RALEIGH — North Carolina has enjoyed more than a decade of conservative governance. It’s brought our state impressive growth and widespread acclaim. The General Assembly has reformed and reduced state taxes, lightened the regulatory burden, invested in infrastructure, and promoted choice and competition in public services, among other accomplishments.
This year, lawmakers have an excellent opportunity to build on this record of success by enacting a 2023-25 state budget with a prudent mix of strategic investments and pro-growth tax reforms.
Unfortunately, the Senate version of the budget contains a non-conservative — indeed, a decidedly anti-conservative — provision to transfer $1.4 billion in taxpayer money to a private entity, NCInnovation. Its stated intention is to bridge the gap between academic research and successful commercialization.
Most new businesses fail. Indeed, many seemingly innovative ideas never become businesses in the first place. They fail to attract enough human and financial capital to sustain them as they move from the research-and-development phase to the revenue-producing phase. The business executives, consultants, and activists who created NCInnovation propose to solve the problem by making grants to university researchers and other interested parties to carry them across this gap, often described as the “valley of death.”
There may well be university researchers and other North Carolinians with promising ideas who just need some bridge funding to launch trailblazing new businesses. Sounds like a fascinating opportunity for private investors to pursue, with the promise of significant returns as well as the risk of significant losses. It is not, however, the proper role of state government.
As NCInnovation itself recognizes, “North Carolina is a powerhouse when it comes to research and development funding.” Our colleges and universities attract a great deal of private and federal research funding. State taxpayers add to that with one of the highest levels of university subsidy in the nation. While opinions may differ, my view as a conservative is that it is appropriate to use state dollars to subsidize research on state campuses, and to fund extension services to transfer research findings to private individuals and enterprises to implement.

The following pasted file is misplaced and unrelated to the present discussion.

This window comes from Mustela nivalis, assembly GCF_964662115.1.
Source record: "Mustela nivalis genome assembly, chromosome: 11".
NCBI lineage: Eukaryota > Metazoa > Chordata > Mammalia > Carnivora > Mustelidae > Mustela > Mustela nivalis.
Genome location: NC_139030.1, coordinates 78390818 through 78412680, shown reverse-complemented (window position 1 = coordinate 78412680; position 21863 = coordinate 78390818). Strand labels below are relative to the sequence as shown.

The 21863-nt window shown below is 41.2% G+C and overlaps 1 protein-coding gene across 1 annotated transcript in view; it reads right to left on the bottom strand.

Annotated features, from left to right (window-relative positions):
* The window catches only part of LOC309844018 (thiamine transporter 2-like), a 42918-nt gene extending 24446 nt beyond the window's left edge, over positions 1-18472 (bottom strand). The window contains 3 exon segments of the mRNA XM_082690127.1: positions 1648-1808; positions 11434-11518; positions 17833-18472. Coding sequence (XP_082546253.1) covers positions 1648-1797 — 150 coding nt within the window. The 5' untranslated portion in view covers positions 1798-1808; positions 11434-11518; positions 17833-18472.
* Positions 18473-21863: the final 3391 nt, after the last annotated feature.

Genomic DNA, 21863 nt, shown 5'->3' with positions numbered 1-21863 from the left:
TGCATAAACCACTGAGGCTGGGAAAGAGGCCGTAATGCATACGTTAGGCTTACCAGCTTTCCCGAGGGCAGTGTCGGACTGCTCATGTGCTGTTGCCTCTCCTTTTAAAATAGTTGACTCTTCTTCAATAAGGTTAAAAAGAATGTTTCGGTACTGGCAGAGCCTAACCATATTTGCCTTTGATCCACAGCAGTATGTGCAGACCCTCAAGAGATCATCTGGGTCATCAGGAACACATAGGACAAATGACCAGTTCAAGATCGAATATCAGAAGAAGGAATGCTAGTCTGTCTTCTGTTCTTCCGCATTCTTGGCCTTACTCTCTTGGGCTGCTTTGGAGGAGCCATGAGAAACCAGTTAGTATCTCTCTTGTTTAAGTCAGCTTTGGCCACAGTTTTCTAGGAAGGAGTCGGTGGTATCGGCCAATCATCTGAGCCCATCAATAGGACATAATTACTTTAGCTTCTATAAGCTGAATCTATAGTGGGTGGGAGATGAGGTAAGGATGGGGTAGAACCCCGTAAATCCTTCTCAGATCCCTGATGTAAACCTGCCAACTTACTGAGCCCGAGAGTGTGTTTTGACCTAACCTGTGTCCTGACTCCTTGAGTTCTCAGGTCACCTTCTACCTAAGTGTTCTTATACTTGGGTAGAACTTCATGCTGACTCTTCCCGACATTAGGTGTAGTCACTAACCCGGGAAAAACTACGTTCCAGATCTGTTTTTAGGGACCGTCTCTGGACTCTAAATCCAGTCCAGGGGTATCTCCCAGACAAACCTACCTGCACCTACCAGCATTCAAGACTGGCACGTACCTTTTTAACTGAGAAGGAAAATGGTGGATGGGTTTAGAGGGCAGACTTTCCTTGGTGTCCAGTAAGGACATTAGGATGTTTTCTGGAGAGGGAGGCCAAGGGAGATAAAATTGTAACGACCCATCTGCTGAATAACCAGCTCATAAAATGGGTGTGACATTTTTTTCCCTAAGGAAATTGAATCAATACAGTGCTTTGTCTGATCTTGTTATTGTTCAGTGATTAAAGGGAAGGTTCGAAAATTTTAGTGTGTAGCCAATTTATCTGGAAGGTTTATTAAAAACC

As for the other cliff of the so-called valley of death, it’s clearly not appropriate to force state taxpayers to become venture capitalists for private startups. Although the initial budget language for the NCInnovation transfer appeared to allow for equity stakes in recipient firms, that idea is no longer on the table as far as I know.
Rather, the proposal is to transfer $1.4 billion from the state treasury to NCInnovation, a private entity with a board composed primarily of legislative appointees. Notice I didn’t say “appropriate.” I said transfer. The $1.4 billion is not technically an expenditure, which means it doesn’t count against the General Assembly’s annual spending cap of inflation plus population growth. For conservatives, that should already be a big red flag.
Exactly what range of grants NCInnovation might make from the proceeds of its $1.4 billion corpus is not clearly spelled out in any of the documents I’ve seen. Nor would its activities be subject to open meetings and public records laws.
And why should we expect the board and staff of NCInnovation to make better decisions about which potential ventures to fund than private investors would make with their own money? This is the crux of the matter. The organization has attracted an impressive array of directors and well-wishers, many of whom are accomplished executives. I don’t question their business savvy. I question why they deem it appropriate to risk just not their own money, or their friends’ money, or their clients’ money, but my money — and yours.
Conservatives believe that government’s role is clearly defined and limited. We pay taxes to fund public services such as law enforcement, courts, education, and transportation assets that cannot or should not be funded through receipts or voluntary contributions. When the line between the public sector and the private sector gets blurry, we get concerned. When it disappears entirely, we get angry.